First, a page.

x1           | double precision | 
 y1           | double precision | 
 x2           | double precision | 
 y2           | double precision | 
 reverse_cost | double precision | 
 rule         | text             | 
 to_cost      | double precision | 
 osm_id       | integer          | 
 the_geom     | geometry         | 
 source       | integer          | 
 target       | integer          | 
The relevant columns for the routing are "length","reverse_cost" and "to_cost". The latter two are the forward and backward costs to use a way and are used in directed shortest path calculations. It's necessary to use an algorithm that can handle direction when one-ways have to be taken in account.

Since OpenStreetMap data are in geographic coordinates the length is in degree, but I prefer to have the length of a way in meter. Thankfully PostGIS provides ST_Distance_Spheroid to calculate lengths on the (earth) spheorid:
SET length = ST_Length_Spheroid(the_geom,'SPHEROID["WGS 84",6378137,298.257223563]')::DOUBLE PRECISION;
Next step is to filter the one-ways paths and set the "reverse_cost" to -1 to force pgRouting to choose these ways only in forward direction. Unfortunately only the name and the osm_id are imported from the OpenStreetMap raw data to the database. Thus I needed a list of osm_ids that represents one-ways. Since I also used a PostgreSQL database to store the GRASS attribute tables while working with OpenStreetMap data, I could easily get a comma-separated list of osm_ids with the following query:
psql -A -t -R ',' -d grass -U grass -c "SELECT osm_id FROM osm_net WHERE oneway = 'yes';" > oneways.sql
Then I updated the "reverse_cost" column:
UPDATE ways SET reverse_cost = -1
WHERE osm_id IN(55909972,55909973,28977387, ... ,102306365,27158132)
Finally I could start with undirected and directed queries and compare the results.
-- Undirected shortest path query with astar
SELECT * FROM astar_sp( 'ways',3365,3412)
-- Directed shortest path query with astar
SELECT * FROM astar_sp_directed( 'ways',3365,3412,true,true)
Verify both calculated shortest paths from node 3365 to node 3412 in QGIS:
The red path is the undirected query and ignores apparently one-ways, contrary to the directed green path that follows one-way directions.

Until now I was considering only length and direction of a way. To get a more life-like model I wanted to take the road classes into account, too. I updated table "public.classes" and estimated for each road class an average speed in m/s in column "cost":
psql -A -d osm_routing -U openstreet -c "SELECT id,type_id,TRIM(trailing FROM name) AS name,cost FROM classes LIMIT 8;"
(8 rows)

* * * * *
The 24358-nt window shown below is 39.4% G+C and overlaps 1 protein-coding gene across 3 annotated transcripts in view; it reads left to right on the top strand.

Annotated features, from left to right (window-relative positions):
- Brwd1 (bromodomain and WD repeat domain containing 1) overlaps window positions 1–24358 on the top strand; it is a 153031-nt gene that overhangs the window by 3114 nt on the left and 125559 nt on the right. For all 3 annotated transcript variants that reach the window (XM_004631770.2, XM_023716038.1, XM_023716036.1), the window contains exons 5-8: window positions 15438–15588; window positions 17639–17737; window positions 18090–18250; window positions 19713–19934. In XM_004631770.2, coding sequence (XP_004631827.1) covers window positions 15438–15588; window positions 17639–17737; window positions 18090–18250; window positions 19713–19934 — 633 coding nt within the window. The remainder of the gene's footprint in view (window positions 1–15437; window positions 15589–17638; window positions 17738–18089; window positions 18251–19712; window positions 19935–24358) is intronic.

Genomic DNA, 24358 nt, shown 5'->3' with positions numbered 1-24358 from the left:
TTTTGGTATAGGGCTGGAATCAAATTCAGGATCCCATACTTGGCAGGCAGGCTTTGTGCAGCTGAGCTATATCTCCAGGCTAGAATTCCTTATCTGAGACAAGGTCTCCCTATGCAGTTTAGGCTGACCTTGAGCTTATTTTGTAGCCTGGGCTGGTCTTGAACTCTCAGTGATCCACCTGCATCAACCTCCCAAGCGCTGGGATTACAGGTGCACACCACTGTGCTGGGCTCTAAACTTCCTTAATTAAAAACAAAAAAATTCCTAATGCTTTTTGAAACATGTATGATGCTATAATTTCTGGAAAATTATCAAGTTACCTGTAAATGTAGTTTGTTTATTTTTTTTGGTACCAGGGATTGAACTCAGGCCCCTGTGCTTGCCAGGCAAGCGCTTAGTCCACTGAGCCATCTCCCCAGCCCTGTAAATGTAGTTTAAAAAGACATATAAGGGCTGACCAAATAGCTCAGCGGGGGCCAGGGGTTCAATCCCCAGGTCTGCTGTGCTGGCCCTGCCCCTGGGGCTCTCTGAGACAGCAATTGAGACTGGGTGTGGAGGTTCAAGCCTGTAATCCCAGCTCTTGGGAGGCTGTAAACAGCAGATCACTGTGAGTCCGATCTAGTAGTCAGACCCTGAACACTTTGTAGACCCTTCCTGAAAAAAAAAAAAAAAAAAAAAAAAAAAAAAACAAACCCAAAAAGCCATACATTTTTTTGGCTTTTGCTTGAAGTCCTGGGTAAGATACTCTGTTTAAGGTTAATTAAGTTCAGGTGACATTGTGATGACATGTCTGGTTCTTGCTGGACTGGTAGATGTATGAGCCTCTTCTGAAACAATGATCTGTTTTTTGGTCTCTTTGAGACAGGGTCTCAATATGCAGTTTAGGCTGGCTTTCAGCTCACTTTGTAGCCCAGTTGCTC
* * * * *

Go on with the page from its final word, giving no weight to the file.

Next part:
With these assumed costs for each road class I updated the costs in table "public.ways" and divided the length by the average speed and got the time in seconds that is necessary to pass a certain way.
-- Update to_cost column
SET to_cost=(length/(SELECT "cost" FROM classes WHERE id=class_id))::DOUBLE PRECISION
-- Update reverse_cost columns
SET reverse_cost=(length/(SELECT "cost" FROM classes WHERE id=class_id))::DOUBLE PRECISION
WHERE reverse_cost <> -1;
Now everything is set up and it needs nothing but another rainy weekend to compare pgRouting results with GRASS GIS results.

Last but not least I'd like to share yet another way how to display results of PostGIS queries without using an intermediate (Shape-)file, namely using the very versatile Virtual Format from the OGR library. Create a text file with the following lines and open it as a vector layer in QGIS or any other OGR backed application:
  <OGRVRTLayer name="shortest_path">
      PG:dbname='osm_routing' user='openstreet'
      SELECT * FROM astar_sp_directed( 'ways',3365,3414,true,true)

Monday, July 4, 2011

Comparison of Shapefiles with shpdiff

For my important coding projects I'm using a local Subversion repository and a file comparison utility like diff (provided by the IDE) to keep track of my changes.

Some time ago I started to think about a similar versioning system for Shapefiles, since in one of our projects we have GIS staff concurrently tracing and updating base data from satellite imagery. Finally I found the shpdiff utility, which is exactly what I looked for. These were my build steps following a thread from the ShapeLib mailing list.

Download and extract the latest shapelib version and the shpdiff.c file. Probably there are also other places where you can find the shpdiff.c file.
wget ""
cd shapelib-1.3.0b2/contrib/
wget ""
Next step is to build the main utilities and the library
cd shapelib-1.3.0b2/
make all
make lib
Then I wanted to build the community contributed tools. Before compiling I made the following changes to the Makefile to include the shpdiff utility (diff output):